On this day a million years ago, your ancestor, Homo Antecessor, woke up, scratched his leg, and thought a coherent thought as one of the first humanoid species to do so. It might not have been a very impressive or complicated thought; perhaps he was wondering where to go for a dump or whether to eat fruit or leftover raw meat for breakfast. But it was a thought. And just like that, he became a front-runner of what human beings have been doing for a million or so years: thinking. Occasionally thinking too much.
"It was a million years ago," we might say, describing a distant past - be it our youth, our last relationship, or last Thursday. Sometimes things happen so fast - or such amounts of it happens at once - that even short spans of time give the impression of containing decades, centuries, millennia. It was a million years ago, yet it happen yesterday.
Probably we think too much. Thoughts both of the impressive and complicated variety, and of more mundane matters. "My throat hurts," I think. "My heart doesn't, but probably should." One thought is very simple; the other is very complicated. It happened a million years ago, but really - it's only been a few days.
My throat really hurts. I have the flu. I don't often get that; in fact - this might be the first real flu I've ever had. I've had the common cold about a million times - last time was a million years ago way back in January. But the flu? With the muscular ache and fever and all? I can't say I've been diagnosed with that, ever. I haven't been diagnosed this time either, but the symptoms seem coherent. If it isn't the flu, though, it might just be sore muscles from too much dancing this weekend, combined, again, with a common cold. It's entirely possible. I danced, a million years ago, with people I hadn't seen in a million years. I felt like a million dollars.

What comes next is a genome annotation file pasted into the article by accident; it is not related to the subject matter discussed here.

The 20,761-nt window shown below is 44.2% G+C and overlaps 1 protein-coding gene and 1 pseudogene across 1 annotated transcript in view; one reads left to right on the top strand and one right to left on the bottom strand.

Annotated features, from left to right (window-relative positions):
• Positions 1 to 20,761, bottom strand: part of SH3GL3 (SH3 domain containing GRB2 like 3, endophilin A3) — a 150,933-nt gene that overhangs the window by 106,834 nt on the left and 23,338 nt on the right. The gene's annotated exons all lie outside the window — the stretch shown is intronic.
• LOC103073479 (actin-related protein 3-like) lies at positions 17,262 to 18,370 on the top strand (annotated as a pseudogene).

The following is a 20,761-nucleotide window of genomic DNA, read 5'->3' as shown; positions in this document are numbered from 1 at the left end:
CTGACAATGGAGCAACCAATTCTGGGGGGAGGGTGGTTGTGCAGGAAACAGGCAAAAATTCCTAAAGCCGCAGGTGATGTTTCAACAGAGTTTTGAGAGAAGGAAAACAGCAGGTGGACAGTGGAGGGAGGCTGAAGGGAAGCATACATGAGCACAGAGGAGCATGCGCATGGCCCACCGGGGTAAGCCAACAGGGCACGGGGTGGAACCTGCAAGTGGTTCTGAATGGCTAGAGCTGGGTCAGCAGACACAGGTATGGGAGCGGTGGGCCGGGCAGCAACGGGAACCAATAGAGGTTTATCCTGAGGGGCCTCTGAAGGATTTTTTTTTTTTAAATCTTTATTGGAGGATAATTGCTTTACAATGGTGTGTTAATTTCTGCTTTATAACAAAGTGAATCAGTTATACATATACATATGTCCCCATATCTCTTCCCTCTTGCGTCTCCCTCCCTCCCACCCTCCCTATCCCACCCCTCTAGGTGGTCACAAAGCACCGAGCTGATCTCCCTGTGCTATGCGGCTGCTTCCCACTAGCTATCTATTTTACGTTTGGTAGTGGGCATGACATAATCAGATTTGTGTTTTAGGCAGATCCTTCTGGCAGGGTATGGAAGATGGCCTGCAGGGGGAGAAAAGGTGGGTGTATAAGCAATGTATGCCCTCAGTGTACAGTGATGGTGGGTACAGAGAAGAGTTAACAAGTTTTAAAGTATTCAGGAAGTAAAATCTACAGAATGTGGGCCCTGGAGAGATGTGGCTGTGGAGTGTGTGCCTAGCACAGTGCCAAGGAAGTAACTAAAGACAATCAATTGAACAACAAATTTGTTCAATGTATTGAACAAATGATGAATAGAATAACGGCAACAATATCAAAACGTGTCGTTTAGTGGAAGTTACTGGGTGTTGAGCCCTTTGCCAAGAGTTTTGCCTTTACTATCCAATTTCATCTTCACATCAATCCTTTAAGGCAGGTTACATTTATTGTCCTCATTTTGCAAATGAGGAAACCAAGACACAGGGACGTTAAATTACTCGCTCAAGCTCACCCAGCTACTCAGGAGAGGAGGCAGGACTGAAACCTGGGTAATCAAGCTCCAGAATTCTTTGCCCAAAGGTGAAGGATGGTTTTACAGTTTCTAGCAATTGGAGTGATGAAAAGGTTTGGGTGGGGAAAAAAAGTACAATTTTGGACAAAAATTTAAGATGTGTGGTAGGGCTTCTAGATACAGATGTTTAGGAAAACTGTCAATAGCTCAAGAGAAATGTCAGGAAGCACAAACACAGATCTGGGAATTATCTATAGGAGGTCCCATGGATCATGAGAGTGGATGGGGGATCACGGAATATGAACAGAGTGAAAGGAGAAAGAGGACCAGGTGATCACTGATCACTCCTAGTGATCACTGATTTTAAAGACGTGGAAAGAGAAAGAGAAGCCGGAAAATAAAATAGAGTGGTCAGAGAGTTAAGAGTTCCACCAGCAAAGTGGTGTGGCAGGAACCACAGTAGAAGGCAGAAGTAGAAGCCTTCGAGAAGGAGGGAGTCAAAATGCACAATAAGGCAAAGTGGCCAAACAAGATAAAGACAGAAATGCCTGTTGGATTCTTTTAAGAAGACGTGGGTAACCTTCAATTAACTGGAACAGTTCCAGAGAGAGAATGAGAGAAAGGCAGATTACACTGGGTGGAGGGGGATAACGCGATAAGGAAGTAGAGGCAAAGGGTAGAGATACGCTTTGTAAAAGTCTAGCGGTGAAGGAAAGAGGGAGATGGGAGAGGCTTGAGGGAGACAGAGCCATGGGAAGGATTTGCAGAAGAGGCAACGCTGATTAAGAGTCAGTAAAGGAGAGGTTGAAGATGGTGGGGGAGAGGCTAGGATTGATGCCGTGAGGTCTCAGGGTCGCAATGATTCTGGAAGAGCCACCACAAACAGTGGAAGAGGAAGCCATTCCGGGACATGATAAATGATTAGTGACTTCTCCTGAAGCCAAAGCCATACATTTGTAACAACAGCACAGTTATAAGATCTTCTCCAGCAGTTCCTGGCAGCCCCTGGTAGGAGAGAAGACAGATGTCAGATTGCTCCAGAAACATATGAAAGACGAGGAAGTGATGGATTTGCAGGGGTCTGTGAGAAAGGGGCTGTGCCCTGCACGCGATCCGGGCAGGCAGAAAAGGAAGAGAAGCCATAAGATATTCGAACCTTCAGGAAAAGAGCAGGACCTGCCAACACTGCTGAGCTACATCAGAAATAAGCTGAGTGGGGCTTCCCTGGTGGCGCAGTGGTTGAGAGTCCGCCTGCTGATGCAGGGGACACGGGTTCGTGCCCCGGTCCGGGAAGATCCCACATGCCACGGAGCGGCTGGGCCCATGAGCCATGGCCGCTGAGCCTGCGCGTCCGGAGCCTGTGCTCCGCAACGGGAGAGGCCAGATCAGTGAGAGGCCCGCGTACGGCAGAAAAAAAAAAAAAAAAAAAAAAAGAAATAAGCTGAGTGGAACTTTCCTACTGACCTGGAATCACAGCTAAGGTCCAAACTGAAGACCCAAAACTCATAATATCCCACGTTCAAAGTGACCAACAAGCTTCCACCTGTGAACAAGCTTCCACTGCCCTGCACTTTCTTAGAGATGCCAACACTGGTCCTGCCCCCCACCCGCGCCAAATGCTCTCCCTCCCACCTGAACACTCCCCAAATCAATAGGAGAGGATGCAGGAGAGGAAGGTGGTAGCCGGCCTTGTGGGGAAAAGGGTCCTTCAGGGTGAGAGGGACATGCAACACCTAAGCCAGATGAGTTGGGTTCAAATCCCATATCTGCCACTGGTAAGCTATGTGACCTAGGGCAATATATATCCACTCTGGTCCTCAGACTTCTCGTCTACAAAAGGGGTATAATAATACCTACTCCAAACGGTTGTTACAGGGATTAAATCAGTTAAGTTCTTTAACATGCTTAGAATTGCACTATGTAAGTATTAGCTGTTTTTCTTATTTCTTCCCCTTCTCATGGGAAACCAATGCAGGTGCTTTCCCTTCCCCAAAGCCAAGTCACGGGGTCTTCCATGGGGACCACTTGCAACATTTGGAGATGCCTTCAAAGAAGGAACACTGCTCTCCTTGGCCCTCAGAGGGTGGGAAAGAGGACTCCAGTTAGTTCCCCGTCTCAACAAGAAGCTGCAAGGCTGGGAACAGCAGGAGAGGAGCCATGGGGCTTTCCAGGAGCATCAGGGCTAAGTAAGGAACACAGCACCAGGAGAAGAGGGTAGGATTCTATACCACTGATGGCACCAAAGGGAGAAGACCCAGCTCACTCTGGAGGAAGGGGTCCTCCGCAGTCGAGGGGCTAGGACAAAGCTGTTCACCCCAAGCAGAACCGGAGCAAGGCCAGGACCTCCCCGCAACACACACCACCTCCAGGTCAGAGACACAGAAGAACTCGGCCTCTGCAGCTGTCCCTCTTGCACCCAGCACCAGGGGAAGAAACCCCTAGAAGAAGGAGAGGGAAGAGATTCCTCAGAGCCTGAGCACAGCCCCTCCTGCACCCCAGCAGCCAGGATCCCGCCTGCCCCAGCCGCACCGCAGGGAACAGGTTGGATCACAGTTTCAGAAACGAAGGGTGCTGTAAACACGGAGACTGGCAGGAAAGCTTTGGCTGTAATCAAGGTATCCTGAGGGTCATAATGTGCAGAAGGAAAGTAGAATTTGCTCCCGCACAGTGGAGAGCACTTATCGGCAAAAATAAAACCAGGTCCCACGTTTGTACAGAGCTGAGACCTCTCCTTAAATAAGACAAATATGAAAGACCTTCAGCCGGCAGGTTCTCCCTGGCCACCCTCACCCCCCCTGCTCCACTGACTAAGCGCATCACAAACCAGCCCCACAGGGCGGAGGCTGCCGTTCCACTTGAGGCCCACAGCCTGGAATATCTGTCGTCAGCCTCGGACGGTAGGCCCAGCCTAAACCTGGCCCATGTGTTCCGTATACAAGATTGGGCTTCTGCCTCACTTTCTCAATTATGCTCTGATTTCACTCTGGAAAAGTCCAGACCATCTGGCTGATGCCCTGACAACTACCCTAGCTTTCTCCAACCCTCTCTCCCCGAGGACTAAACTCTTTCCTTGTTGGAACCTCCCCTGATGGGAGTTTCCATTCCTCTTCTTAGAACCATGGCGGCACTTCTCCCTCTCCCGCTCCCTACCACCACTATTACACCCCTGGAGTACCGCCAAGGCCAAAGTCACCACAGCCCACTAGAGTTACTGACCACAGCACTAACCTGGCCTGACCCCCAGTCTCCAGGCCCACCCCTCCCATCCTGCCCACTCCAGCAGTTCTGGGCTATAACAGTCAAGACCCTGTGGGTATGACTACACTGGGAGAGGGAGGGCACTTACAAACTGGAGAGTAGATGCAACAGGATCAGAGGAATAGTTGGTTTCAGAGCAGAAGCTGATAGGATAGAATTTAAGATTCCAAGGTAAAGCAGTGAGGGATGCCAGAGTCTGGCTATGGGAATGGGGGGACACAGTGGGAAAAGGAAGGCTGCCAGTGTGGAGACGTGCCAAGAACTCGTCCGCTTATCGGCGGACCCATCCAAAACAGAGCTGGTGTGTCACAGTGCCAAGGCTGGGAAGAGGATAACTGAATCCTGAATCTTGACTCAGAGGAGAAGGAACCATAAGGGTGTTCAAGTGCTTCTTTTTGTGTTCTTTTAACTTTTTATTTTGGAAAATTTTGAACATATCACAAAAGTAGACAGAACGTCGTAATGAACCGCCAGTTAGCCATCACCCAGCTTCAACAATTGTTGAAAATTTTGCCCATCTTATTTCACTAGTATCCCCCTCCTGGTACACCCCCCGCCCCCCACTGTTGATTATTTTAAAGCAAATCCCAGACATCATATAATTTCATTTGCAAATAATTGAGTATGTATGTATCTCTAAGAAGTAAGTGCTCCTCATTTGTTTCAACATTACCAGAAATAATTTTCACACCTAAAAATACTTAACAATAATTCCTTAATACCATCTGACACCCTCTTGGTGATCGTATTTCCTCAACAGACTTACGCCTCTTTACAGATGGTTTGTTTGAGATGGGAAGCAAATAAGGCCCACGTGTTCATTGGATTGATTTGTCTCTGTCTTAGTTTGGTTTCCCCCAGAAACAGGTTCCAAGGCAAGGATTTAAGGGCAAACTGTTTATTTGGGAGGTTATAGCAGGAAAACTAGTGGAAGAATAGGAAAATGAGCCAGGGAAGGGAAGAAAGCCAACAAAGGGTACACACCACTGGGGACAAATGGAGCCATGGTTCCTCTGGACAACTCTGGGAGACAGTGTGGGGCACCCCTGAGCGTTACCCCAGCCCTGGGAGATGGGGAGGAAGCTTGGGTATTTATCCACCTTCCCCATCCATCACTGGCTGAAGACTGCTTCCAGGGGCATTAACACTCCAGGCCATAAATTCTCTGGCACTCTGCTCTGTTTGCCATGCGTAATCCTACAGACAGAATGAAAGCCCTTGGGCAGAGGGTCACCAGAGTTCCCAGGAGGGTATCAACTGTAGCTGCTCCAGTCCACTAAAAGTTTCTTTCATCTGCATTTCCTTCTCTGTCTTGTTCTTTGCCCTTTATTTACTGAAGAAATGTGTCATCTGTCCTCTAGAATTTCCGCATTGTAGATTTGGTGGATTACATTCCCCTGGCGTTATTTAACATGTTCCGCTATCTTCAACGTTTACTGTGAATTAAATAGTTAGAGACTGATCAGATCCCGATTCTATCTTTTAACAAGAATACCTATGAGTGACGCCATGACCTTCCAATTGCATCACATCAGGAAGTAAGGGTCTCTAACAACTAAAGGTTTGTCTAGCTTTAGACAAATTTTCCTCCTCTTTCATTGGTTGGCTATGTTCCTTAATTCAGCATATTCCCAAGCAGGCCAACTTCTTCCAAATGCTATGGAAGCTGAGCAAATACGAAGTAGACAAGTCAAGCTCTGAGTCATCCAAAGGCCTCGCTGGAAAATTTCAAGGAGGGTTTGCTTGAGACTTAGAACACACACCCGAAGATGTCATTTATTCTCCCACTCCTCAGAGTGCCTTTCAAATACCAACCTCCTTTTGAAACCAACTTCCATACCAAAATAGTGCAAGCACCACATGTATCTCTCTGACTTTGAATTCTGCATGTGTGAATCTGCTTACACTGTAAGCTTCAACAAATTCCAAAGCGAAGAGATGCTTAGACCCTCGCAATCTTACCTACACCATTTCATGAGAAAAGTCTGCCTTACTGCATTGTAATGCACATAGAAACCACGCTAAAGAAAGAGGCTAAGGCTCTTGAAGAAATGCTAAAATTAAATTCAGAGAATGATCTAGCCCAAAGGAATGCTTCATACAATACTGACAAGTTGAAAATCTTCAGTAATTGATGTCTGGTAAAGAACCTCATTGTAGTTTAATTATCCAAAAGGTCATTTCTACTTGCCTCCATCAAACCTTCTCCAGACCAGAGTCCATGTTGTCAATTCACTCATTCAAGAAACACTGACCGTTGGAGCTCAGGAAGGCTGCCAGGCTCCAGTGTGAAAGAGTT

Sometimes life happens like a million and one - all you can do is to close your eyes and hope you don't fall off. It's running at the speed of light, and you're lucky to catch a breath of air once in a million blue moons. "Do I miss you yet?" she asks. Yes. No. It's only been a million years. "Do I miss you, then?" she asks again. It hasn't even been a day. She shouldn't miss anyone. She doesn't. She does. My throat hurts. I want soup.
In a million years nothing happens. Then everything takes place in one short week, and you're left wondering what the next million will bring. Probably nothing. Other than a million thoughts.